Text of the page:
Soda Straw Stuctures

A relatively simple way to make geometric structures using plain soda straws.

You are welcome to use this procedure as you wish. All I ask is that you give me credit:

Michael J. Patten

and email me as to where and how:

The trick is the hinges that hold the struts together.

How to Cut

Since you will need two hinges for every strut, you must cut the straw into thirds (one strut, two hinges)

Measure a representative straw (hold several straw in a bundle and discard the long and shorter ones).

Divide that measurement by three.

Mark on straw down that distance; cut.

You now have a template for all other cuts.

Hold remaining straw end by end and cut remaining pieces.
(note, the last piece may be longer or shorter than the rest, but since it will be a hinge, it is not as important).

The first cut should be uniform and used as the strut (the uniformity of length will become apparent if you attempt building complex geometric shapes).

How to fold hinges

The piece that will make a hinge should be flattened.

You can roll the straw between your fingers and you will feel where the straw was made (it should flatten easier).

Fold the flattened piece down the middle (it should want to fold one way more readily than another).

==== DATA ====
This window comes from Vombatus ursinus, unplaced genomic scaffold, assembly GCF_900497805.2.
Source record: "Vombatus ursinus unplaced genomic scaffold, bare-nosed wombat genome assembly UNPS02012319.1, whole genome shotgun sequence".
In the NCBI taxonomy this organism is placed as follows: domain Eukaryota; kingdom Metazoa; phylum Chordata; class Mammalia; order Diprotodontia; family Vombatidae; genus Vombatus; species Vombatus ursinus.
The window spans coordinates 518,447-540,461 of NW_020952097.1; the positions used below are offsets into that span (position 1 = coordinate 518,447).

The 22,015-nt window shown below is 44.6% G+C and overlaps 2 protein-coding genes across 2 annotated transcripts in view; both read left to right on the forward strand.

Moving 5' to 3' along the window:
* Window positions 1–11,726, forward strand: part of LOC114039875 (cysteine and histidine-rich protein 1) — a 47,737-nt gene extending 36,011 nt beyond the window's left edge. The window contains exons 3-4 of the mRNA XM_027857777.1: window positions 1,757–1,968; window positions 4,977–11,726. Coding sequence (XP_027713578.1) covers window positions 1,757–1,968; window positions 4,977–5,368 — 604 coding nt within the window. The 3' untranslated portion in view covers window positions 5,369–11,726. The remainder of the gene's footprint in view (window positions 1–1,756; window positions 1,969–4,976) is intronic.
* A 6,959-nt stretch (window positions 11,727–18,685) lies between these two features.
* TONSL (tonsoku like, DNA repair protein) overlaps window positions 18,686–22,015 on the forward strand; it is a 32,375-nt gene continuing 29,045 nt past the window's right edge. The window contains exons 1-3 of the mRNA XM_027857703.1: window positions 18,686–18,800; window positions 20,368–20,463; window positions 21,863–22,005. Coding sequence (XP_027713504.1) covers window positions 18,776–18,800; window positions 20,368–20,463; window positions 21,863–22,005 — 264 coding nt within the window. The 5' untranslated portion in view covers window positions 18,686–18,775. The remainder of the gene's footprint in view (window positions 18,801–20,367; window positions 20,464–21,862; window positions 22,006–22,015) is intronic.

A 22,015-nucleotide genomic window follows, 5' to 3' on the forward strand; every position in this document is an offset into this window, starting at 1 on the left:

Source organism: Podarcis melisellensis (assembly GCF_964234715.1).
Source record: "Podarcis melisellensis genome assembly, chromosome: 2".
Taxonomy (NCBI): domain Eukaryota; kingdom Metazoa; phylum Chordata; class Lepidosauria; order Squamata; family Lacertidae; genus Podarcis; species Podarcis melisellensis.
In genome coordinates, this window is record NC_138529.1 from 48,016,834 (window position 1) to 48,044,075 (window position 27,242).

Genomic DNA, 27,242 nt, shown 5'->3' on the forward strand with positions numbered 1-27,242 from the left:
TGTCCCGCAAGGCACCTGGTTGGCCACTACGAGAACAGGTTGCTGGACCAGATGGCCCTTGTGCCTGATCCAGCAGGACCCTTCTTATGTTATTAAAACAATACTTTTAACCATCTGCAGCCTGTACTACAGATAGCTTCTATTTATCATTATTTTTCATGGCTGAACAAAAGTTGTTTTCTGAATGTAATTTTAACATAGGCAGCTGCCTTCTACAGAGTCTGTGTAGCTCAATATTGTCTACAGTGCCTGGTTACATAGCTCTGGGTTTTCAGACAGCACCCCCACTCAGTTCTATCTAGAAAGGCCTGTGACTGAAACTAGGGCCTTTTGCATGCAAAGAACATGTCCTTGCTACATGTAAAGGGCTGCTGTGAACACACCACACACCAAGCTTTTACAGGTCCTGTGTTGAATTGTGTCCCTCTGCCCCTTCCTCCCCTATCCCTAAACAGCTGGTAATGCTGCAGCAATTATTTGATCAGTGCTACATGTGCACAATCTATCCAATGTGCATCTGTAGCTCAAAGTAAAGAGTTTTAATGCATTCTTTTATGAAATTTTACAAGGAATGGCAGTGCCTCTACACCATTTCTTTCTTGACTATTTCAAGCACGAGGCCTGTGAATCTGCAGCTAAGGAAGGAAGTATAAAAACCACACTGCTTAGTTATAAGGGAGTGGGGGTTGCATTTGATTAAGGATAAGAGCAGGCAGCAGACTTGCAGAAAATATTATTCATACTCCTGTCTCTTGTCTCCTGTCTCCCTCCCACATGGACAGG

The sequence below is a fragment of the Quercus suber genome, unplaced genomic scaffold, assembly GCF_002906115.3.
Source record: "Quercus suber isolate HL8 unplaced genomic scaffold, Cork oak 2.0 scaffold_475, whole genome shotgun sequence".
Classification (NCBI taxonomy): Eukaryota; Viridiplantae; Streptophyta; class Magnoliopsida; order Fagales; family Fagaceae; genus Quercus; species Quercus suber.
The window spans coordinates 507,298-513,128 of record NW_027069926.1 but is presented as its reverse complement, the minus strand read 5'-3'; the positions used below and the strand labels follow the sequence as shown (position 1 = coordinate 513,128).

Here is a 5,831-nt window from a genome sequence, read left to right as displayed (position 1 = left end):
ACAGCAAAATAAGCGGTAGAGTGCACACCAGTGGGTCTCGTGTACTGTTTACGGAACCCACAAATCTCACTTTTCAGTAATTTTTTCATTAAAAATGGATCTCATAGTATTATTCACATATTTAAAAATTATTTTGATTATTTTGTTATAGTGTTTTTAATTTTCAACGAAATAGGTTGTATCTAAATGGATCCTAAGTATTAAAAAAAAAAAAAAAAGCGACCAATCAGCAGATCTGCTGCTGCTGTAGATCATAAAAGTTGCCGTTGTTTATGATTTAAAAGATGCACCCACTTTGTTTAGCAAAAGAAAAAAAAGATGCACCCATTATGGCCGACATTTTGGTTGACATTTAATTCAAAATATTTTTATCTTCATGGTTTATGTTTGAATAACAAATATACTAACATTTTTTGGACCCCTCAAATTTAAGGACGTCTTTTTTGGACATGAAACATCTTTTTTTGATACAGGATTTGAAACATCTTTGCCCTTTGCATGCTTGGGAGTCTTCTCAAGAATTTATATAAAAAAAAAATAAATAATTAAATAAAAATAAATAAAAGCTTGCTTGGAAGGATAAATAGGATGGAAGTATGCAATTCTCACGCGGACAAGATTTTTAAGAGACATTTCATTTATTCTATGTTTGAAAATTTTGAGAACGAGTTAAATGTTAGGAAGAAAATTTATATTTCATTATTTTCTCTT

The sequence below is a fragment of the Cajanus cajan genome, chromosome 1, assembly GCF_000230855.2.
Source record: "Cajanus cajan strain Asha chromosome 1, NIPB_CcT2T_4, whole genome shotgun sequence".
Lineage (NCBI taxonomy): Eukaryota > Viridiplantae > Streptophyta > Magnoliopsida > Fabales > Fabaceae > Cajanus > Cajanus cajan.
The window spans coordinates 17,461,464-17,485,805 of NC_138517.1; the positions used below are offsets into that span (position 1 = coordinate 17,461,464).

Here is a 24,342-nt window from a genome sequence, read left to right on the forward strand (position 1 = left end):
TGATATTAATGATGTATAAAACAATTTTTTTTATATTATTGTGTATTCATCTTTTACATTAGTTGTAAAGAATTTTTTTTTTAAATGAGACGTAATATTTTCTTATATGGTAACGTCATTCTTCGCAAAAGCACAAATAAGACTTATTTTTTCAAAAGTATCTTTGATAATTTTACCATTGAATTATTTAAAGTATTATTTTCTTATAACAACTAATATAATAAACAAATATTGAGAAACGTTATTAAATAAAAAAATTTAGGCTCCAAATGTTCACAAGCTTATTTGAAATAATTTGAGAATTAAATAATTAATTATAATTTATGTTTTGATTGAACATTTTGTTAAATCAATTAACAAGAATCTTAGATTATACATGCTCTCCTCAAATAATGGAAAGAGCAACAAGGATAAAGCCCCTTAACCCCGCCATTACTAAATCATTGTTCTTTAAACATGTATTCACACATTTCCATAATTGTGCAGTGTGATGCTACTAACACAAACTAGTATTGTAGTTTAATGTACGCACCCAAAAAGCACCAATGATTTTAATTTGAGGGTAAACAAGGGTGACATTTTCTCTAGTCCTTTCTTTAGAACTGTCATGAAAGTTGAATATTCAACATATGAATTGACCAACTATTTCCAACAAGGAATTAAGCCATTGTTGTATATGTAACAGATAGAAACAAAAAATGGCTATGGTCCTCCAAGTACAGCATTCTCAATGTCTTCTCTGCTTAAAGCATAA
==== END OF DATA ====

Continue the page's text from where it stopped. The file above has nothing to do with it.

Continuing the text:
Bend the folded piece in half.

Notice that the hinge now has a "V" shape, which may be useful to combine in your structure for natural tendency to bend one direction or the other).

How to assemble

If you want to construct straight-line structures, place hinges in opposite directions.

For geometric structures place hinges with "V's" the same direction so that they naturally tend to fold in the angle direction.

During complex, multi-layer structures, construct inner structures first, working out.

I use this method to make the 5 Platonic Solids and the 13 Archimedes Solids
(of course they are now NOT solid)
as well as models of any geometric shape you can imagine.

These models are not that stable.
You could stabilize them by putting a staple or other wire through the strut and two hinges.

Contact Information

Please feel free to write with suggestions on improving this instruction.

Electronic mail address

Hey, spam just proves that someone knows I'm alive (the delete key is handy)

Back to Top

Copyright 1938-2002, Michael J. Patten
Last revised: February , 2002